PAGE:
So LeMond was "clean"??
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  1. #1
    always right sometimes
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    So LeMond was "clean"??

    Nobody seems to post that perhaps LeMond doped also (at least from what I have seen on this forum).

    In a sport that has an incredibly long history with doping, I just don't see how LeMond was clean during his victories, yet he seems to be on a witch hunt for anyone who may have doped....most clearly Lance....

    Is LeMond guilty of exactly what he screams is so wrong with the sport?

    The biggest FAIL ever will be if "proof"/allegations by credible sources come out that he too doped...
    Last edited by rydbyk; 07-17-2010 at 04:14 PM.

  2. #2
    flinty-eyed moderator
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    And here we go.

    /no evidence he was clean.
    Dr. Cox: Lady, people aren't chocolates. Do you know what they are mostly? Bastards. Bastard-coated bastards with bastard fillings. But I don't find them half as annoying as I find naive bubble-headed optimists who walk around vomiting sunshine.

  3. #3
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    Quote Originally Posted by Coolhand
    And here we go.

    /no evidence he was clean.
    any allegations at least? i do understand the evidence thing...just saying..

  4. #4
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    Quote Originally Posted by Coolhand
    And here we go.

    /no evidence he was clean.
    But........
    Not a single soigneur, mechanic, teammate, rival or anyone else has come out of the woodwork.

    The only "whiff" is the iron injection in the presence of a journalist in the 89 Giro. He'd have to have been a prize idiot or more arrogant that LA could dream of being to dope in front of a journalist who was from the US IIRC.

    Couple that with pockets that are way shallower that LA's and I wonder if he was riding on Sprite & Burgers!

  5. #5
    bas
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    Quote Originally Posted by rydbyk
    any allegations at least? i do understand the evidence thing...just saying..

    no there are none.

    watch the lemond story.

    he knew something was up with the other riders when he couldn't keep up.

    he was pure natural talent

  6. #6
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    Many people apply some variant of the "all champions doped, Lance was a champion, therefore Lance doped" argument. So why can't it be applied to Lemond? For some reason he is protected by some odd halo effect.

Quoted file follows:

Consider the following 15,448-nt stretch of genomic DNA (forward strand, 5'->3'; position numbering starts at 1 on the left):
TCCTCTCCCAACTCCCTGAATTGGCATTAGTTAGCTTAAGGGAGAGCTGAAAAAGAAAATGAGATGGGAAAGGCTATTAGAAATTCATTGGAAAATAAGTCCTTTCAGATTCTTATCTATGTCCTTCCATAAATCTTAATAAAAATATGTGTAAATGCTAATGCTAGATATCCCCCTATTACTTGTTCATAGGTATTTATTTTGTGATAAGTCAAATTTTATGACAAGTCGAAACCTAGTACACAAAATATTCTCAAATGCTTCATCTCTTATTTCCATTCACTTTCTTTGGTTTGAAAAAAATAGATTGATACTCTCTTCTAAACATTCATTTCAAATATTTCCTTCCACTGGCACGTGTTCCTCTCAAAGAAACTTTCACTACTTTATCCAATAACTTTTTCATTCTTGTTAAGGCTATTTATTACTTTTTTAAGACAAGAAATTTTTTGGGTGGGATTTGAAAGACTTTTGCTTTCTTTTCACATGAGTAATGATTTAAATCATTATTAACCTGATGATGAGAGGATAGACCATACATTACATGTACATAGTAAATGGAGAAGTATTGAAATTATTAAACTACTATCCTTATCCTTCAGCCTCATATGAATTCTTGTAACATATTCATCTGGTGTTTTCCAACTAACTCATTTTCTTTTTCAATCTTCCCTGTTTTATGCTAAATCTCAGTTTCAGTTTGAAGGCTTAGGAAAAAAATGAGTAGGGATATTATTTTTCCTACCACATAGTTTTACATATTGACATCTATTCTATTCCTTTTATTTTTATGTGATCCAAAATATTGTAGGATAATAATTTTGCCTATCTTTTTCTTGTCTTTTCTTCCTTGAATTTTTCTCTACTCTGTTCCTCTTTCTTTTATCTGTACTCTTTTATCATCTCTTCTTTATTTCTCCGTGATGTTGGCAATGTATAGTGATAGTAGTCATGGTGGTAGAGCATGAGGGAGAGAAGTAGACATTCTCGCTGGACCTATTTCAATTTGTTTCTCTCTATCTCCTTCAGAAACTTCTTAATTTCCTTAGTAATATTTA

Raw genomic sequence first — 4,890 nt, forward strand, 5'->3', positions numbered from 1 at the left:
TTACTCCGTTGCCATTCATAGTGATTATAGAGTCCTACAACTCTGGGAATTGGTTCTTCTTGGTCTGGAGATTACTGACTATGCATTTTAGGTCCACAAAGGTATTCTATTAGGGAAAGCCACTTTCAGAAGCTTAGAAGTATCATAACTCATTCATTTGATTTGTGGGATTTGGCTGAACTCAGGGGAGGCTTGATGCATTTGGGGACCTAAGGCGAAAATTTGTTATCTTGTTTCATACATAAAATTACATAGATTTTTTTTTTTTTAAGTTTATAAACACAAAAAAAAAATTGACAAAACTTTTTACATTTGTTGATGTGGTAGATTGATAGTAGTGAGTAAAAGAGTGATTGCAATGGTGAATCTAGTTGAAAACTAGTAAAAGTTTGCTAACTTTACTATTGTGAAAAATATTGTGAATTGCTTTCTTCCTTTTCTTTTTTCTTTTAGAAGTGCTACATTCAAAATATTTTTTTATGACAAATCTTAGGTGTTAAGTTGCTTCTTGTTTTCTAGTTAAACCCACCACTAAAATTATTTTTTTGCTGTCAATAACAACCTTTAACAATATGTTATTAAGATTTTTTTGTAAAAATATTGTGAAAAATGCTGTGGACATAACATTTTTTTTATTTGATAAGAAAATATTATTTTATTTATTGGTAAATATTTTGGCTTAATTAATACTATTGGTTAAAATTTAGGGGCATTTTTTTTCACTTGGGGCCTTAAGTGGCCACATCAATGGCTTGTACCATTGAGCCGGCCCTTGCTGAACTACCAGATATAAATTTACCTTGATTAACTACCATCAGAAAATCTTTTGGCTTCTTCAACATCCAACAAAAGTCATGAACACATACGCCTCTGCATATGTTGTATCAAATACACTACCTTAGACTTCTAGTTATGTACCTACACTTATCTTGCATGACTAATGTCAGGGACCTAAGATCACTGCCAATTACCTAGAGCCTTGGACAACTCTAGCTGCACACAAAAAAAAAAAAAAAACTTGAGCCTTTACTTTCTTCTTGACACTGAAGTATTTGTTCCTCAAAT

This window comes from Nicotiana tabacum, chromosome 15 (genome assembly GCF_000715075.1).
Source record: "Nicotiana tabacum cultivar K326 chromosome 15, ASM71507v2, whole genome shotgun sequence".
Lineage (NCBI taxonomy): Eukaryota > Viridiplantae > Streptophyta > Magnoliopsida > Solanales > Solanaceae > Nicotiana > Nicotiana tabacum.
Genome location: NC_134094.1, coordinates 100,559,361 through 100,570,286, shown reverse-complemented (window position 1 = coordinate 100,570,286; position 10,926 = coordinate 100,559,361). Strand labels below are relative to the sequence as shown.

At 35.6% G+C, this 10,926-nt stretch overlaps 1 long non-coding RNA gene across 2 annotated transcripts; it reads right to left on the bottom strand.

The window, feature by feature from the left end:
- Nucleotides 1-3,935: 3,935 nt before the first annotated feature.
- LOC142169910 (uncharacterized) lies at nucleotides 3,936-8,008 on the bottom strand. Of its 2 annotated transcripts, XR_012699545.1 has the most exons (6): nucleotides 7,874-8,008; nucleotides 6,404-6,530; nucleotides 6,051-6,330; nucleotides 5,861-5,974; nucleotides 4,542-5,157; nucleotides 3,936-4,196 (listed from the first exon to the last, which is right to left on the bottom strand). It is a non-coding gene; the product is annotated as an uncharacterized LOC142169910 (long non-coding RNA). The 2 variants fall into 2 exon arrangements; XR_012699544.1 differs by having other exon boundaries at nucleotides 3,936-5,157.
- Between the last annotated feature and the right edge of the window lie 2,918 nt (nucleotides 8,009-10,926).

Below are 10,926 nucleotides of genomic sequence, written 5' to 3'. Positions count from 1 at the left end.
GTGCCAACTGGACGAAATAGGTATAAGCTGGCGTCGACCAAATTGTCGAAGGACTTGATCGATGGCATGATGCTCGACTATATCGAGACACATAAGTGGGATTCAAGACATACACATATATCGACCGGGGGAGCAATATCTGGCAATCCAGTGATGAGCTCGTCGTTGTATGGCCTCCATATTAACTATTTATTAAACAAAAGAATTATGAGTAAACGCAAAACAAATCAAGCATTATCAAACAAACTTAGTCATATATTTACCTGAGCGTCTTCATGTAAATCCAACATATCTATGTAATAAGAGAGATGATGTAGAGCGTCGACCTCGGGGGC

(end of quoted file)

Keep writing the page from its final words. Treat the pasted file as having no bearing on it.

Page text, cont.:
Antequil said he only doped when absolutely necessary. When asked how often that was, he replied, "Almost always." Doping has been going on for a hundred years in the Tour and Lemond just gave it a miss? Hmmmm.

  7. #7
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    M. Indurain as well? He killed guys in his 5 wins, collapsed in his try for 6

  8. #8
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    I remember reading that Eddie B. talked about vitamin shots (or God knows what) that he recommended for some junior riders to inject, but stated that LeMond absolutely refused believing it wasn't right. LeMond does admit he did an iron shot in the 89 Giro due to anemia, but that's all that I've ever heard about him that is questionable.
    Cycling definitely has a long history of doping, but in LeMond's time it seems like the products were used more for recovery and as stimulants. With the introduction of EPO, the physiologic changes that resulted made performances increase substantially.
    I'm just a long-time cycling fan and armchair observer, but it seems possible for someone clean to compete near or even at the same level of performance as someone taking stimulants, etc. (as in the pre-EPO days). That type of doping seems to be mainly geared at endurance and surviving a 3-week race. EPO and modern techniques enhance performance significantly, in that they increase the amount of oxygen that is available to use. Just look at the times over the last 20 years up Alpe d'Huez. It is this leap in performance that LeMond attributes to his downfall and the end of his career. One could argue that Lance is in a similar position right now, riding clean knowing that he is under a microscope more so than ever before and simply cannot risk riding "enhanced" as many believe he has in the past.
    I personally don't believe Greg ever doped. I think the guy's a bit crazy at times, pretty much sues everyone, and comes across as a bitter person, but I don't think cheated. Just my 2 cents.